Philadelphia, PA - A Philadelphia organization of teachers, the Caucus of Working Educators, is convincing Philadelphia teachers to participate in their "Black Lives Matter Week of Action," which begins January 23, 2017.
According to CBS Philadelphia, Caucus Member Tamara Anderson said that their goal is to inspire the next generation of leaders in the community. She said “We would like to bring attention to the 13 guiding principles of the Black Lives Matter (BLM) Movement," and noted that often teachers and students attend BLM rallies but have no further opportunity to connect and create further dialogue.
Another Caucus member, Amy Roat, said that Black Lives Matter's ideology is an affirmation of black people's contribution to society and that it's important to recognize their part in history. Inclusion of this Week of Action would act as an extension of the district/high school's mandatory African American history requirement but would also look at “restorative justice, empathy, and loving engagement … diversity and globalism, transgender-affirming, queer-affirming and collective value …” according to The College Fix.
An exact number of schools that will be participating in this week of action is not known yet. One reporter asked Tamara Anderson about the reason that the Black Lives Matter movement began and she stated largely due to the shooting of Michael Brown by "a rogue cop" but that the 13 guiding principles of BLM were written in response to the shooting of Trayvon Martin.
Caucus members are also urging Philadelphia teachers to wear BLM shirts and buttons during the week of action. They also list as a "justification" for the request for teachers to participate is that “bringing issues of racial justice into the classroom ... affirms the identities of our students."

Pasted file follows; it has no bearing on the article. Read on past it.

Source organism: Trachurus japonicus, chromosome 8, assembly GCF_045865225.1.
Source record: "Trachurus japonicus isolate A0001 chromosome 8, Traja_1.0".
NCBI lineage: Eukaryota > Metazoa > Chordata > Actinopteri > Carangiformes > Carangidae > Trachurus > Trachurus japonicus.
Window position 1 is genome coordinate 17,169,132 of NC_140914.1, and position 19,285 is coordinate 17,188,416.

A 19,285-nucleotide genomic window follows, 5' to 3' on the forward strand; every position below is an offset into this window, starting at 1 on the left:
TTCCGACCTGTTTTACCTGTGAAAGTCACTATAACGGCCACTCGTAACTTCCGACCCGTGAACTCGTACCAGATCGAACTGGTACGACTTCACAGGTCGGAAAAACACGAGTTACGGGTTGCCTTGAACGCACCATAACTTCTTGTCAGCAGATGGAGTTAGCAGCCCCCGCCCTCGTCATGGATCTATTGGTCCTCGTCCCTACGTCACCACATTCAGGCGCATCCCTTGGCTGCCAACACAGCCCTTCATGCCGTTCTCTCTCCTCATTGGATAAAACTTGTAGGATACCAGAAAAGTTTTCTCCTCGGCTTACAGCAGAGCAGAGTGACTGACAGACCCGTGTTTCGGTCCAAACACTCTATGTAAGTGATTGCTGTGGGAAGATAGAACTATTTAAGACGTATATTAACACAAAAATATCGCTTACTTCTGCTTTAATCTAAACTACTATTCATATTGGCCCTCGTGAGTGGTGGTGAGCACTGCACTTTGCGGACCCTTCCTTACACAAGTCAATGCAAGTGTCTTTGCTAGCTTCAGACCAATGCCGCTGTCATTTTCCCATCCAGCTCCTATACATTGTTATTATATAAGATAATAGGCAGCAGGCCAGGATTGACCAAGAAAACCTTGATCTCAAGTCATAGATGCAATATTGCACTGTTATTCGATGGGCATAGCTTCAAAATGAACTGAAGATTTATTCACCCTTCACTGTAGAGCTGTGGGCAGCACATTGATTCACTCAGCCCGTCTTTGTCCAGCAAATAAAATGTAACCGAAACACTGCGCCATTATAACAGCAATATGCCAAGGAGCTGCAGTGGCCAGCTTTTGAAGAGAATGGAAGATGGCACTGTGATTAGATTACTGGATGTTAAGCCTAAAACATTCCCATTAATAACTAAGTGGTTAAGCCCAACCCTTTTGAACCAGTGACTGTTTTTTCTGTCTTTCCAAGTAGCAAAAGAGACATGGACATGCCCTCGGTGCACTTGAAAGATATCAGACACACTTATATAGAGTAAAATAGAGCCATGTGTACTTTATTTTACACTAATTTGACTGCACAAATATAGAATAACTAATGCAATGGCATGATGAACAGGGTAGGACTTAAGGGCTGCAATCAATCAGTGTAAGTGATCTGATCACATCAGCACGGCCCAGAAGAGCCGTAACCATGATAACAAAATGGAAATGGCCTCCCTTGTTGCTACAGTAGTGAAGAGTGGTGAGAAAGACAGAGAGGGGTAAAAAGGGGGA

The request follows an event in October, 2016, where 2,000 teachers wore “Black Lives Matter” t-shirts on the district’s day of “unity” to “highlight problems black students face as a result of institutional racism, such as lower graduation rates and higher suspension rates than white students.” That event had the blessing of the Seattle teachers' union and although not an outright endorsement, a "statement of encouragement" from the district.
And it follows another unpleasant event where a veteran special education teacher in the St. Paul, Minnesota public schools was forced to retire after he angered a BLM organizer. This teacher, who taught for 16 years, was called a "white supremacist" by the organizer after he posted on social media that students “won’t quit gaming, setting up fights, [and] selling drugs. The teacher was initially placed on unpaid leave by the district and required to attend "equity" training. After his suspension, he was not allowed to resume teaching but was given a job of "subbing" around the district.
Black Lives Matter is made up of political organizations with political goals that most people would disagree with, including disrupting the “nuclear family” structure (see Black Villages), taxpayer-funded reparations for black people (see Reparations), and the elimination of charter schools (see Invest-Divest.) If you are unfamiliar with the Movement 4 Black Lives website we linked to, that’s the coalition of over 50 Black Lives Matter organizations which is receiving $100 million in donations to push their political goals. This is the political message that the school district is promoting when they allow “Black Lives Matter” messaging.
Should our children be taught that the politics of Black Lives Matter in school, and that BLM members are role models? There are plenty of black leaders and organizations that are role models and examples of leadership that the youth of today need. Not this anti-police group.
Also, BLM should get their facts straight. Michael Brown was not shot and killed by "a rogue cop." The police officer in question was acquitted by a grand jury and cleared during a federal investigation which determined that the officer was being violently assaulted by Michael Brown, and that he was defending his life.
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